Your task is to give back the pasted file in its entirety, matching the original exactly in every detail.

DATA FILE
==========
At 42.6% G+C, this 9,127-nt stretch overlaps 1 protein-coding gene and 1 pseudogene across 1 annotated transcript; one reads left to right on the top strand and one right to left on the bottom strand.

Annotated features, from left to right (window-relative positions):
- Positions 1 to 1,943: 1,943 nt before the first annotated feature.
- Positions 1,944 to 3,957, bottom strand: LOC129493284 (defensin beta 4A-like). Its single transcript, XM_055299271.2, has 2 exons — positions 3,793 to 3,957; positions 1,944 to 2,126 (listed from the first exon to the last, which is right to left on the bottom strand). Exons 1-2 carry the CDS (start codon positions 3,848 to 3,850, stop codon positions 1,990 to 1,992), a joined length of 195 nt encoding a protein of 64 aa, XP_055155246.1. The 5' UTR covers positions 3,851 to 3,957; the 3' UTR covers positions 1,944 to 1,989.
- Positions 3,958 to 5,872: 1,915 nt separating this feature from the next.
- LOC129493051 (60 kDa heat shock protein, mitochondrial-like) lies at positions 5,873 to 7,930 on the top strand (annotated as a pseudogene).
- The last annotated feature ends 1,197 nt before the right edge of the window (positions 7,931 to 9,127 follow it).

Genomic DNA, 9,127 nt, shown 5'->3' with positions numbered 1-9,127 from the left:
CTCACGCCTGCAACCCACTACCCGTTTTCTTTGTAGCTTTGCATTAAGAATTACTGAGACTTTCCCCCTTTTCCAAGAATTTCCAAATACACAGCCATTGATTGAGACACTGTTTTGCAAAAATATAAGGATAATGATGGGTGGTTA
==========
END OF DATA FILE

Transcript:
At 42.6% G+C, this 9,127-nt stretch overlaps 1 protein-coding gene and 1 pseudogene across 1 annotated transcript; one reads left to right on the top strand and one right to left on the bottom strand.

Annotated features, from left to right (window-relative positions):
- Positions 1 to 1,943: 1,943 nt before the first annotated feature.
- Positions 1,944 to 3,957, bottom strand: LOC129493284 (defensin beta 4A-like). Its single transcript, XM_055299271.2, has 2 exons — positions 3,793 to 3,957; positions 1,944 to 2,126 (listed from the first exon to the last, which is right to left on the bottom strand). Exons 1-2 carry the CDS (start codon positions 3,848 to 3,850, stop codon positions 1,990 to 1,992), a joined length of 195 nt encoding a protein of 64 aa, XP_055155246.1. The 5' UTR covers positions 3,851 to 3,957; the 3' UTR covers positions 1,944 to 1,989.
- Positions 3,958 to 5,872: 1,915 nt separating this feature from the next.
- LOC129493051 (60 kDa heat shock protein, mitochondrial-like) lies at positions 5,873 to 7,930 on the top strand (annotated as a pseudogene).
- The last annotated feature ends 1,197 nt before the right edge of the window (positions 7,931 to 9,127 follow it).

Genomic DNA, 9,127 nt, shown 5'->3' with positions numbered 1-9,127 from the left:
CTCACGCCTGCAACCCACTACCCGTTTTCTTTGTAGCTTTGCATTAAGAATTACTGAGACTTTCCCCCTTTTCCAAGAATTTCCAAATACACAGCCATTGATTGAGACACTGTTTTGCAAAAATATAAGGATAATGATGGGTGGTTA